Cardiolock & Gyrolock - Active stabilization for beating heart surgery
In cardiac surgery, coronary artery bypass grafting is still often performed after stopping the heart, using an external heart-lung machine. Today, the only solution to perform surgery on a beating heart is to suppress locally the beating heart motion by using a so-called stabilizer. This device is composed of a long shaft to reach the area of interest. Its performance remains however limited: significant displacements can still be observed.
In the Gyrolock and Cardiolock projects, the principle of active stabilization has been introduced. The stabilizer is designed as an active device, that is controlled to suppress in real time any displacement of the area of interest. The Cardiolock device uses piezoelectric actuation combined with a compliant mechanism and high-speed vision as an exteroceptive measurement. In the Gyrolock project, the gyroscopic effect is used to generate a force that counterbalances the force applied by the heart on the stabilizer tip. Accelerometers are then used to get an estimation of the stabilizer motion. Both approaches have been proved to be efficient, with successful in vivo evaluation.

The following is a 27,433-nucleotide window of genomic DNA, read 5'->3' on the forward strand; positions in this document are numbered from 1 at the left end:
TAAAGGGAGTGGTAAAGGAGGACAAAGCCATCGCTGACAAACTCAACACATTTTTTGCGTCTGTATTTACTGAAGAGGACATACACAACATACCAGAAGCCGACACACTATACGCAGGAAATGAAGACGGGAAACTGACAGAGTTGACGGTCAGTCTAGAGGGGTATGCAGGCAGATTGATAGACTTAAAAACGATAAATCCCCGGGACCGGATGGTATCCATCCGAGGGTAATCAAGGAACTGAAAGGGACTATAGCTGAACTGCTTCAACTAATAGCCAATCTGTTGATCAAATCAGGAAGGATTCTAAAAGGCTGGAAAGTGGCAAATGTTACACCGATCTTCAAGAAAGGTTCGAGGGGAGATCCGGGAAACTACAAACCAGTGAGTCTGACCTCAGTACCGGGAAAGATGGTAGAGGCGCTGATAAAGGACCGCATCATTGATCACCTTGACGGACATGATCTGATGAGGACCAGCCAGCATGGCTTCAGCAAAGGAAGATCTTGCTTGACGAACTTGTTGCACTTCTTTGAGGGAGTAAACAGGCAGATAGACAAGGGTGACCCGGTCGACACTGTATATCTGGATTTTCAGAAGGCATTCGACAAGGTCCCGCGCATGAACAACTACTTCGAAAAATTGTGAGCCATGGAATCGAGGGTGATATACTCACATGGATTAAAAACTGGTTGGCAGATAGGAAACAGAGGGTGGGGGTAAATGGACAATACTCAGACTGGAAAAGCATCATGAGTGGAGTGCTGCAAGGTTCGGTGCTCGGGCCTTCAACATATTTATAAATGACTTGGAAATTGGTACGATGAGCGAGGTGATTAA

Keywords: compliant mechanisms, beating heart surgery, gyroscopic effect, visual servoing, control
Pierre Renaud, Olivier Piccin, Edouard Laroche, Jacques Gangloff
The Cardiolock device is designed using compliant mechanisms that convert PZT displacement into a stabilizer shaft motion cancelling the motion estimated using vision. An original design has been introduced for the Cardiolock 2 device, that takes advantage of the vicinity of singularity of parallel mechanisms to convert the translation provided by the actuator into a shaft rotation.
- In vivo demonstration of the efficiency of both devices
- IEEE Robio 2010 Best Paper for the Gyrolock project
- MICCAI 2007 Best Student Paper for W. Bachta, Cardiolock project